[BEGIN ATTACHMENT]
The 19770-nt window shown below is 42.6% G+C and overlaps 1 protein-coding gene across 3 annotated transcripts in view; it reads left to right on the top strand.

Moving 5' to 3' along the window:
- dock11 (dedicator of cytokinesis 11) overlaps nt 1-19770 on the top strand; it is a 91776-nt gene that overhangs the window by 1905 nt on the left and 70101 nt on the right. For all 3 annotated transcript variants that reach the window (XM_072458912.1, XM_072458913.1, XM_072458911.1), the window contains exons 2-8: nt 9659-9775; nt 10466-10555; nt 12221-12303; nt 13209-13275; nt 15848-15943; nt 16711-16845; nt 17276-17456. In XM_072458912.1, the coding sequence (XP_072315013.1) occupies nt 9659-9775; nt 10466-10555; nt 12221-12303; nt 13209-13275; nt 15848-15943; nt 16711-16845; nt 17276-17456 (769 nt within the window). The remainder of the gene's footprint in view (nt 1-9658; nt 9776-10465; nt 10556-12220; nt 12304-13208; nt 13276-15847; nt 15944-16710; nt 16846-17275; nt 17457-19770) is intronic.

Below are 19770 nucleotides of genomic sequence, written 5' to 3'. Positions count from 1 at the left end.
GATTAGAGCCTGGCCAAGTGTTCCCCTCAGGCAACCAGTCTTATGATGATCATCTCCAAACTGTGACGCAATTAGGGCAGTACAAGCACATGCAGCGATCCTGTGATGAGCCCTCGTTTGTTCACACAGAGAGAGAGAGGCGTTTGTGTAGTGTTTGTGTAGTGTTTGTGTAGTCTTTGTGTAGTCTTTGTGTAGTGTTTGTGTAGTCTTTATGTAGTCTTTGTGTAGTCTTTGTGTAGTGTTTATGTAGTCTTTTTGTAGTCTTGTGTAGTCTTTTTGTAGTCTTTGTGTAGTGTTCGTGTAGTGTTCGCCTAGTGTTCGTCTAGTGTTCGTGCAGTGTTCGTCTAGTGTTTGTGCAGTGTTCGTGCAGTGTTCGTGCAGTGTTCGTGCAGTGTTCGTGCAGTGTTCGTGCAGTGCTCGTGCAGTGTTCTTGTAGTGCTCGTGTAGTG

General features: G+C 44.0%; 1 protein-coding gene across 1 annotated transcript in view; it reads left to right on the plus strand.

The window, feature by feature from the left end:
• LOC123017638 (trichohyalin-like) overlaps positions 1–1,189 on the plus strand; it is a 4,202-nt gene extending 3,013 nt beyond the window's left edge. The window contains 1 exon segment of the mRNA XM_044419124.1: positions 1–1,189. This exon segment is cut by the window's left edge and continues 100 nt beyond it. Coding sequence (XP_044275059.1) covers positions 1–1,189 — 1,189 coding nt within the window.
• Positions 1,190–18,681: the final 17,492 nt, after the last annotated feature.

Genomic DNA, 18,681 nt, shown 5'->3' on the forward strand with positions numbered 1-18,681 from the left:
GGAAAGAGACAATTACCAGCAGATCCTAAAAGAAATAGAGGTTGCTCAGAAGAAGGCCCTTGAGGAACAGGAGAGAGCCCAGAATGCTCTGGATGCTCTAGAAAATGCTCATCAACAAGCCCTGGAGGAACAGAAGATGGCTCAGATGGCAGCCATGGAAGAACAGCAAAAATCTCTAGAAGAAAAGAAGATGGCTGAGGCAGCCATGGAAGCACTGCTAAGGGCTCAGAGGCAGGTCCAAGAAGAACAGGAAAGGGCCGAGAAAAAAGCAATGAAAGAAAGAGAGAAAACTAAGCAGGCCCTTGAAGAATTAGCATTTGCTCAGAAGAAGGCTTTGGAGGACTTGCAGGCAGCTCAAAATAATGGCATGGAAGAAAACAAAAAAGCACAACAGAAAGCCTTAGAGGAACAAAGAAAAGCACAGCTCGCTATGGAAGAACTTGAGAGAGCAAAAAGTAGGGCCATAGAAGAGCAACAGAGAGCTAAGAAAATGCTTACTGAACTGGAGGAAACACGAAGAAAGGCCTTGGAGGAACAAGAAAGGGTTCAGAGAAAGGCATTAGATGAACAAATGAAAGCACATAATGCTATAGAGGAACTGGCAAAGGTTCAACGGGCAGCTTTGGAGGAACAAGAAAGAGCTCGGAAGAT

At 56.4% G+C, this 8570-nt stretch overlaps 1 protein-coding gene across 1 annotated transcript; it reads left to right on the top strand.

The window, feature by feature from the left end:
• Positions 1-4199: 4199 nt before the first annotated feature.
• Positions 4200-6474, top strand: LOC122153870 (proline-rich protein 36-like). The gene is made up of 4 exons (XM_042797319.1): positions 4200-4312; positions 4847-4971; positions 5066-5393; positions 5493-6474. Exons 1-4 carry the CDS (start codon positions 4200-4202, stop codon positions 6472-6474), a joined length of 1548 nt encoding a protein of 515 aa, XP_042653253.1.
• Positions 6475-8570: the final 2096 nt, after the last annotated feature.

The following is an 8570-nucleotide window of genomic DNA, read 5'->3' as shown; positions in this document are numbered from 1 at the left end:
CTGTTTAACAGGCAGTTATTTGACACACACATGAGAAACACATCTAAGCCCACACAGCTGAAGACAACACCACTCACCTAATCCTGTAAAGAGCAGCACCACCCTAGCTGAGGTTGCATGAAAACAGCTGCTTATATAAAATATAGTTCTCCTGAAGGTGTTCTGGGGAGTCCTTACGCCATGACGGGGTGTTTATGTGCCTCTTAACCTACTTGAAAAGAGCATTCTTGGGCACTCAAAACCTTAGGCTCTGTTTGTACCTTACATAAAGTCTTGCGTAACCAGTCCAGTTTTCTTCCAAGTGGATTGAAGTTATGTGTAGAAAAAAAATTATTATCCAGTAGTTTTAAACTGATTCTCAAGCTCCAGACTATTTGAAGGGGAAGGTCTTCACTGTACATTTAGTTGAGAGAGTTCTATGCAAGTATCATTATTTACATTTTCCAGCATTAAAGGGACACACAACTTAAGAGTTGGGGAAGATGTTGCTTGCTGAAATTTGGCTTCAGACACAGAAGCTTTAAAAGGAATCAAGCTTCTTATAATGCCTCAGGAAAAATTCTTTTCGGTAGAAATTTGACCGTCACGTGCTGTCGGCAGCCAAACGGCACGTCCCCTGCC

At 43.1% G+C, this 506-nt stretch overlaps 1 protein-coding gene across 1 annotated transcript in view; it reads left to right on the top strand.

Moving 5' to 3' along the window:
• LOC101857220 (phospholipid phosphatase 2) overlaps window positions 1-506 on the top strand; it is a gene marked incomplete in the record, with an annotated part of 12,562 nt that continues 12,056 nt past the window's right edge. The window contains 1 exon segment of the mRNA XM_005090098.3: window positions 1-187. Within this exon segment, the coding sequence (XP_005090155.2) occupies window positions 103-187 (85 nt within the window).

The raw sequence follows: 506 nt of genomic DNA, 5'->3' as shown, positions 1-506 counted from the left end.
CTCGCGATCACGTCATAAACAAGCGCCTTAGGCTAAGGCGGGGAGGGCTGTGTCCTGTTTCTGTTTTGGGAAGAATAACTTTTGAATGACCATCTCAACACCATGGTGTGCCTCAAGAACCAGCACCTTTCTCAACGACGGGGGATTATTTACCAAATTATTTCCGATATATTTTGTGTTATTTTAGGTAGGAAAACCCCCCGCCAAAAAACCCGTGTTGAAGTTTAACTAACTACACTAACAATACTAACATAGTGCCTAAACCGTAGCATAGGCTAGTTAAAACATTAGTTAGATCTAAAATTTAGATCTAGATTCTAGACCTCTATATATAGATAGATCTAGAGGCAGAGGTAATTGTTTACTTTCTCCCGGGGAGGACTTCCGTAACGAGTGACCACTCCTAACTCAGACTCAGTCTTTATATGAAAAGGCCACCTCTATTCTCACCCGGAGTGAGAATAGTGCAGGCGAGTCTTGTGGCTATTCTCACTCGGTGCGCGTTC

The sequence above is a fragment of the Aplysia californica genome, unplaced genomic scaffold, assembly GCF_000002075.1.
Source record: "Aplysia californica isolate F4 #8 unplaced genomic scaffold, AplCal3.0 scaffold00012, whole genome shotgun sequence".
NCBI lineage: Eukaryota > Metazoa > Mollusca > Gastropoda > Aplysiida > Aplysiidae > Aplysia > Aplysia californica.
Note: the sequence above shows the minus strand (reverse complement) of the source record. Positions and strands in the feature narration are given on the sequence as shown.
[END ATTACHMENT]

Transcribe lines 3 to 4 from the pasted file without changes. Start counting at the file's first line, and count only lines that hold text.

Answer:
- dock11 (dedicator of cytokinesis 11) overlaps nt 1-19770 on the top strand; it is a 91776-nt gene that overhangs the window by 1905 nt on the left and 70101 nt on the right. For all 3 annotated transcript variants that reach the window (XM_072458912.1, XM_072458913.1, XM_072458911.1), the window contains exons 2-8: nt 9659-9775; nt 10466-10555; nt 12221-12303; nt 13209-13275; nt 15848-15943; nt 16711-16845; nt 17276-17456. In XM_072458912.1, the coding sequence (XP_072315013.1) occupies nt 9659-9775; nt 10466-10555; nt 12221-12303; nt 13209-13275; nt 15848-15943; nt 16711-16845; nt 17276-17456 (769 nt within the window). The remainder of the gene's footprint in view (nt 1-9658; nt 9776-10465; nt 10556-12220; nt 12304-13208; nt 13276-15847; nt 15944-16710; nt 16846-17275; nt 17457-19770) is intronic.

Below are 19770 nucleotides of genomic sequence, written 5' to 3'. Positions count from 1 at the left end.